Of course, it is sodomy, or at least attempted sodomy, which is itself a crime in a number of states – though this may not be true after the Supreme Court decides Lawrence v. Texas, a challenge to Texas’s law criminalizing homosexual sodomy. I think it’s likely that the Court will overrule Bowers and declare that criminalizing sodomy violates the Due Process clause. I think the case will be decided on due process grounds rather than equal protection grounds (striking down the law because criminalizing only homosexual and not heterosexual sodomy violates the Equal protection clause). That way, the Court can strike down the law without opening the door to a challenge to the state prohibitions of homosexual marriage and the like.

The difference being that the men you are picking up on are looking for a man, and that you, being FTM Trans, are “part of the club” in some respects.

Most hetero men are a little more gunshy than that.

yeah that I concede, I guess I was more thinking in terms of that double standard, that when you’re a transwoman there is a very real and high risk of violence when you date het guys not in the known, but I can date pretty much anyone of any gender and orientation wihout fear of physical violence (usually) or being accused to have raped the other person.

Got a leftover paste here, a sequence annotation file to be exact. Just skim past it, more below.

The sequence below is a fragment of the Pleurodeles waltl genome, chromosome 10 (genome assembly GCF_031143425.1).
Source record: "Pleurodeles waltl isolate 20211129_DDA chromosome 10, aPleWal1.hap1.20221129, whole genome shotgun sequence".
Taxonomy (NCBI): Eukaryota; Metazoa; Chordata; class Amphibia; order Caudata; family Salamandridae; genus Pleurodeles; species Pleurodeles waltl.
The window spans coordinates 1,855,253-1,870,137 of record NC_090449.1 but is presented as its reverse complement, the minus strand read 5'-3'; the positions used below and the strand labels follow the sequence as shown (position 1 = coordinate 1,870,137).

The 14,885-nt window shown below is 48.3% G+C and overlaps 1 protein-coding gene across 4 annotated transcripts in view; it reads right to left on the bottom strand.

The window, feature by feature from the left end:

I’m trying to see what was my point…that if a law was to be made against this kind of “false representation during sex”, it would be in some aspects “biased”, since it’s probably transwomen attracted to guys who would be the most penalized.
I guess it would better to educate people about trans stuff and teaching some het guys not to go balistic at the thought/act of a gay guy or a transwoman hitting on them, or a transwoman having sex with them.
But that’s kinda idealistic, though I think that was the point I was trying to make in my head. Sorry if I’m not being really clear.

No problem.

And all the education in the world isn’t going to help some people.

And the law, if followed, wouldn’t have any sort of bias. Example… you are FTM Trans. If you still look/present as a female, and want to date me (:)), just tell me ahead of time you’re on T and going through transition to male. Conversely, if you’re a man, transitioning to woman, just make that aware when you’re dealing with the people you’re dealing with.

Seems pretty simple, at least on the surface, doesn’t it?

lol yes, the sad and ironic part is that it is really that simple in theory.

Responding to the OP, the homosexual man who misrepresents himself is not guilty of rape. He’s guilty of misrepresenting himself, period.